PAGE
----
What I realized after visiting this new museum and other institutions within Independence Hall National Park, was that our country’s founding was a lot messier, more deadly, and created more upheaval than any song and dance number can convey. (Several numbers, however, hit very close to the mark, including Molasses to Rum to Slaves, Momma Look Sharp, and the one that always makes me burst out in tears, Is Anybody There.)
Washington’s War Tent
Perhaps George Washington penned the letter to Congress, with that anguished question (above), in his War Tent – which is on view after a short film about its use and how it came to this museum.
The tent served as Washington’s home and operations center during the Revolutionary War – and seeing that relic right before your eyes, is quite the thrill. But the rest of the museum certainly warrants a couple of hours, at least.
Walk through over 20 exhibits along a timeline that includes Becoming Revolutionaries (1760-1775), The Darkest Hour (1776-1778), A Revolutionary War (1778 -1783), and A New Nation (1783-present). There are plenty of videos, dioramas, and one large ship, among so much more.
The first room begins with America’s first political cartoon: Benjamin Franklin’s “Join or Die” drawing of a segmented snake – each part representing a different American colony.
Of course, once those separate parts joined, the mixing of American regions and races caused problems of their own – as the depiction of General Washington breaking up a brawl in Harvard Yard between Black Massachusetts and White Virginia soldiers points out.
Thomas Paine wrote, “It’s one thing to declare independence – it’s another to secure it.” And, once secured, how do we govern to assure its continuance? It’s a question to ponder as you make your way through the museum, because it’s a question that still resounds today. Open daily 10-5, $19 adults, $13 kids.
VISIT: National Constitution Center
A nonpartisan view of our government’s foundation, “The National Constitution Center illuminates constitutional ideals and inspires acts of citizenship, so that We the People may better secure the Blessings of Liberty to ourselves and our Posterity.”
In May 1787, a group of passionate, involved delegates were called to Philadelphia for a “constitutional convention,” to tackle the issue of states rights versus federal power.
Debating, disputing and hashing it out, often at loggerheads, for 114 long days, these fifty five men settled on a balance of power between three branches of government; Executive, Legislative and Judicial, giving each authority but not complete control. It was a form of government never before seen on this earth.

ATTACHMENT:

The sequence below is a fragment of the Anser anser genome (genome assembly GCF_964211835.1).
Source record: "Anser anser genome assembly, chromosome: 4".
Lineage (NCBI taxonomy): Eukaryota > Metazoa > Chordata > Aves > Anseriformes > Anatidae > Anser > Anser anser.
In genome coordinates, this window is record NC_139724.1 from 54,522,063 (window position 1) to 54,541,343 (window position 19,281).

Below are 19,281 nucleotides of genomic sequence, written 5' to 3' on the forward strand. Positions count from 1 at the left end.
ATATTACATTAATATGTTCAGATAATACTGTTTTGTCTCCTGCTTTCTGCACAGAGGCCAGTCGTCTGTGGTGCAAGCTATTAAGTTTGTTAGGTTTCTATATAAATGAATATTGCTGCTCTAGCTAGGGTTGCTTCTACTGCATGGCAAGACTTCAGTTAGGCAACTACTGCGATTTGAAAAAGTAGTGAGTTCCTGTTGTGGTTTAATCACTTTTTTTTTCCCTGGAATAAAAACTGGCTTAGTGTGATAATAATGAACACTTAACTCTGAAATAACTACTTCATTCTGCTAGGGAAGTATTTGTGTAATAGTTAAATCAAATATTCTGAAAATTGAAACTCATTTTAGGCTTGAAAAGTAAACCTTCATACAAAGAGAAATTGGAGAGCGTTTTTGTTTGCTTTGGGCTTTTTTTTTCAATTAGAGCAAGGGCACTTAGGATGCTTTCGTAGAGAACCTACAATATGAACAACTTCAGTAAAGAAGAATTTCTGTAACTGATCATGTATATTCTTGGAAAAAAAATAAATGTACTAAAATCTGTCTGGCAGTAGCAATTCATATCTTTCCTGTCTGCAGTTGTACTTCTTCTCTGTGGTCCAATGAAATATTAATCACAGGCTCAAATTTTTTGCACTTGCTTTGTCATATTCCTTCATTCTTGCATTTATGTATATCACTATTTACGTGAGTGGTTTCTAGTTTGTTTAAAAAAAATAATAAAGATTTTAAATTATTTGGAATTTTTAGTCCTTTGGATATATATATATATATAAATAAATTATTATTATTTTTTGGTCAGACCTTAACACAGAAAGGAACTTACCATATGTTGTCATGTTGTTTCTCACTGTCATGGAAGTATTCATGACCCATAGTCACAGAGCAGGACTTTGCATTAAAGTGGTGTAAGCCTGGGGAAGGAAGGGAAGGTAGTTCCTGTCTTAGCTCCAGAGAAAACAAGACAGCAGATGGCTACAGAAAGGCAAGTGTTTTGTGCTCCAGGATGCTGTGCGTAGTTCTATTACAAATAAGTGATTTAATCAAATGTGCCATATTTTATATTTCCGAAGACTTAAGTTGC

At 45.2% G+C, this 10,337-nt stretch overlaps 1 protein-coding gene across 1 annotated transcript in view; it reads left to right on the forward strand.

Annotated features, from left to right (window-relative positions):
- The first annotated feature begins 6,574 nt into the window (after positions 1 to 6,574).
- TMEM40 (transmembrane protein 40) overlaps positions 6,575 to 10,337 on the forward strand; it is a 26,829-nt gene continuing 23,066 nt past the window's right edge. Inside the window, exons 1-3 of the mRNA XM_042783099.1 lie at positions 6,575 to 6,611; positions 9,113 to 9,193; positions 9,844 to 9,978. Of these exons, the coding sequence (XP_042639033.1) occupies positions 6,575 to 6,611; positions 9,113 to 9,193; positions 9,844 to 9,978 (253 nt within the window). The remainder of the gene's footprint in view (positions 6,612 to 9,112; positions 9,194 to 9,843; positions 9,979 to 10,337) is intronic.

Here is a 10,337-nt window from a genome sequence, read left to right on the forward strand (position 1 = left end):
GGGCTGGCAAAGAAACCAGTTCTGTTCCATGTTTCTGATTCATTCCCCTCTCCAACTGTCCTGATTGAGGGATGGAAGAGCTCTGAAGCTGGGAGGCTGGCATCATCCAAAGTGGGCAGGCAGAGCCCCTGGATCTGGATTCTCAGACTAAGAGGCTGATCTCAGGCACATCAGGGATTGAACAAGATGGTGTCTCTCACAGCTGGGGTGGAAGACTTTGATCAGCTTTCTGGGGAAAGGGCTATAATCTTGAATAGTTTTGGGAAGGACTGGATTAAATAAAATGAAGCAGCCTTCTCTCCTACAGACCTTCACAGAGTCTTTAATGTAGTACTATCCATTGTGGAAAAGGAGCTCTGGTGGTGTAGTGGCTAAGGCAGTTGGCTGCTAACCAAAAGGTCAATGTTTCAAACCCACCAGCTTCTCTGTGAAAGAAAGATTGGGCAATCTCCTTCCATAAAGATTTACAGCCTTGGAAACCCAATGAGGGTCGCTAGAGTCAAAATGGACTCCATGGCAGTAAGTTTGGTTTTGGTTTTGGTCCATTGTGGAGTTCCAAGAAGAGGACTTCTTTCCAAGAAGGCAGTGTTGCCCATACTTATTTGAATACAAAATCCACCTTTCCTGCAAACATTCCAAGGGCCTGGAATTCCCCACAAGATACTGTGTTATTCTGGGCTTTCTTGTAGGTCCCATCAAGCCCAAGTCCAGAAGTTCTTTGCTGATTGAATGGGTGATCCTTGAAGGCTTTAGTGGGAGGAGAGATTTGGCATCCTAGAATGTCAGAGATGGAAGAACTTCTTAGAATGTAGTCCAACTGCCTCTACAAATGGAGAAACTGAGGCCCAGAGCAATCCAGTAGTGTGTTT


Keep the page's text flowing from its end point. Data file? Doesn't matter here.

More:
Begin by watching the 17-minute “Freedom Rising.” Stadium-style seating rings a spot lit stage where a live actor begins, “We the people.” You may get goose bumps as he/she goes on to explain that our county’s quest for independence was “a step civilization had never taken before; this idea of a people deliberately willing to rule themselves.”
The history of our constitution is told in a great, interactive timeline on the second floor of the museum. See a rare copy of the Emancipation Proclamation and Sandra Day O’Connor’s Supreme Court robe. Watch yourself on a large screen as you recite the Presidential Oath of Office. There’s so much to learn and do.
Sign Your Name
In the Signers Hall, 42 life-size bronze statues gather in clusters, discussing, gesturing, urging you to sign their much-argued-over document (in actuality, a guest ledger).
Representing a scene in the Pennsylvania State House on September 17, 1787, Signers Hall is one of the most unexpectedly engaging museum exhibits in the city and a worthy photo op. Mingling among these short, pony-tailed – albeit inanimate – men, you can’t but feel being a part of history. Open Wed-Sun 10-5, $14.50 adults, $11 kids.
VISIT: Ben Franklin Museum
Benjamin Franklin, one of our country’s Founding Fathers, was an upbeat, robust, productive, and ultra-social man of international renown.
But he also experimented with electricity, invented bifocals (or, as he called them, “double spectacles”), was appointed Postmaster for the Colonies, came up with dozens of sayings still known today (“Haste makes waste.”), wrote like a crazed blogger, and was the poster boy for “thinking outside the box.” All while suffering from painful gout.